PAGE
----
Friday July 2 2021
The assumption here is that you have followed along with my previous article, or at least have a similar setup.
This post will require a bit of comfort with command line installers and the ability to read the OpenBSD FAQ thoroughly should anything not make sense.
Partly inspired by Theo’s recent mailing list post.
I just use the flash drive installation medium. Once the installer boots, drop to a shell.
sd0 is your installation drive, we’re going to utilize
set up our partition table. The EFI partition is going to be reused, OpenBSD
will write the bootloader to
EFI/Boot/bootx64.efi, so the BIOS should
be able to pick up on it if you boot to the disk itself. ( If not, we can
use Linux to add the EFI variable, which I will show in a bit )
# fdisk -e sd0 Enter 'help' for information sd0: 1> p g Disk: sd0 Usable LBA: 34 to 976773134 [466 Gigabytes] GUID: 55555555-5555-5555-5555-555555555555 #: type [ start: size ] guid name ------------------------------------------------------------------------ 0: EFI Sys [ 2048: 0G] 18bbfac1-defb-40f0-be48-0accc245283e EFI system partition 1: e3c9e316-0b5c-4db8-817d-f92df00215ae [ 206848: 0G] faa8a0c2-3d5c-455f-b19c-cd4db02eceb1 Microsoft reserved partition 2: FAT12 [ 239616: 250G] 3110013b-172c-604c-b839-b9bf7e049b76 3: Linux files* [ 524527616: 2G] a527d4fb-f0e4-4149-922c-889fd33f86fd 4: Linux LVM [ 528721920: 150G] 4cd0ec04-80f1-be43-8468-55f3f03eb568 5: OpenBSD [ 843294720: 64G] 7b9447d2-b960-42cd-9055-9da00b515f75 OpenBSD Root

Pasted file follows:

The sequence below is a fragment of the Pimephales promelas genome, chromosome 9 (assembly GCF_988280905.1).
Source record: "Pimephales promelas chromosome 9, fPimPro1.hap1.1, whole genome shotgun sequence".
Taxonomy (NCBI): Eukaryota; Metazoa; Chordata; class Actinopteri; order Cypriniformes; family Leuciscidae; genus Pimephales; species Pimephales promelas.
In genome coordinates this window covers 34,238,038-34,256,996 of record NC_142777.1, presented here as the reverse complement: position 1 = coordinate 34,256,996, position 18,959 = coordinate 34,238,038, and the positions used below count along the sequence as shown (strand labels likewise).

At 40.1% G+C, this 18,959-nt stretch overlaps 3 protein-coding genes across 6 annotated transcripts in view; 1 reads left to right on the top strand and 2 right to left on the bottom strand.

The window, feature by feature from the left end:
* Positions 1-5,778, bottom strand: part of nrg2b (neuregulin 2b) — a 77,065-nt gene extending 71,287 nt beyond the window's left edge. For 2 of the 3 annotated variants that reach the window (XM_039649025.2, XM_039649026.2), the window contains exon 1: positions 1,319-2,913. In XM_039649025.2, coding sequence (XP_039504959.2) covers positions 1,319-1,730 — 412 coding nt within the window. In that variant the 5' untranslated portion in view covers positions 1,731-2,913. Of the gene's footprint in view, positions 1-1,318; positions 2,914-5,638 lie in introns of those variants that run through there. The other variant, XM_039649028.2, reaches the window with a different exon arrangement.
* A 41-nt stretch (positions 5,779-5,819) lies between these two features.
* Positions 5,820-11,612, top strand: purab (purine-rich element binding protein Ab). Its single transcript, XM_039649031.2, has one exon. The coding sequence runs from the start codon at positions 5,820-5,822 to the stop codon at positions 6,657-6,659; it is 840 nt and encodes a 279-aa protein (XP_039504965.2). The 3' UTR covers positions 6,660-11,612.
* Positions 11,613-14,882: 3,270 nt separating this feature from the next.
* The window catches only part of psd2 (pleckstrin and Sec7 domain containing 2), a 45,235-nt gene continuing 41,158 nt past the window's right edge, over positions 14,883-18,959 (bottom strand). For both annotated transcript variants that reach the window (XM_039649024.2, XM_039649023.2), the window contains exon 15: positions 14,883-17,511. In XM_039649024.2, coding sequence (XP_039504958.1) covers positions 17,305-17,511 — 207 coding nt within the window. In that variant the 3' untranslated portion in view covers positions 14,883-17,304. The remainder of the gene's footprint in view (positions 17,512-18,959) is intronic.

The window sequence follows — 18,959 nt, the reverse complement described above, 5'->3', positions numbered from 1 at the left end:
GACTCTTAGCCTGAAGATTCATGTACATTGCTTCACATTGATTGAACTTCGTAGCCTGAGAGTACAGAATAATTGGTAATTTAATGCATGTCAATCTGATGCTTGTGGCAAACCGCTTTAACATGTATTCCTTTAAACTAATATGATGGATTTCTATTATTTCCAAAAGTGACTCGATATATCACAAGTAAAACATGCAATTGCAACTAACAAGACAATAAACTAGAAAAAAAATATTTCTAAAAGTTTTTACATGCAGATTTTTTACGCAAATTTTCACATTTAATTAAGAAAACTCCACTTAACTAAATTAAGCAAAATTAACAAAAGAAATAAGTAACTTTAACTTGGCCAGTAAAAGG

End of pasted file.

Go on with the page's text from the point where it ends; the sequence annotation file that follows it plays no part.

If you don’t know what disk is available,
dmesg | grep sector may be helpful.
fdisk complains there’s no device available:
cd /dev sh MAKEDEV <device>
sd0 or so.
Interactive mode isn’t the most intuitive thing, you can add the
edit 5 and setting the partition type to
A6 when you do.
From there we’re going to setup the disklabels on the OpenBSD partition for full disk encryption:
( You should read the OpenBSD FAQ on this as well )
# disklabel -E sd0 Label editor (enter '?' for help at any prompt) sd0> a a offset:  size:  * FS type: [4.2BSD] RAID sd0*> w sd0> q No label changes.
Now to setup the encryption device:
bioctl -c C -l sd0a softraid0
You may need to make the device node for
sd1 or so as well just as above.
From there run through the OpenBSD installer as normal, instead use
as the root disk. I personally setup only a single filesystem with OpenBSD
rather than splitting it up as is recommended:
$ doas disklabel -E sd1 Label editor (enter '?' for help at any prompt) sd1> p OpenBSD area: 64-131379570; size: 131379506; free: 18 # size offset fstype [fsize bsize cpg] a: 131379488 64 4.2BSD 2048 16384 12960 # / c: 131380735 0 unused
This may happen to you, this isn’t a big deal as Windows should still have a UEFI entry to boot from, you just won’t see the entry in Grub anymore.
Just suspend bitlocker for a few seconds and then click resume, should work just fine after a reboot.
This is easily solved from Linux:
efibootmgr -c -p 1 -d /dev/sda -L OpenBSD -l /EFI/Boot/bootx64.efi
/dev/sda with your disk of course. If for some reason your EFI
partition isn’t the first, replace it with the partition number of your EFI
Selecting each operating system can now be easily done from the BIOS boot menu.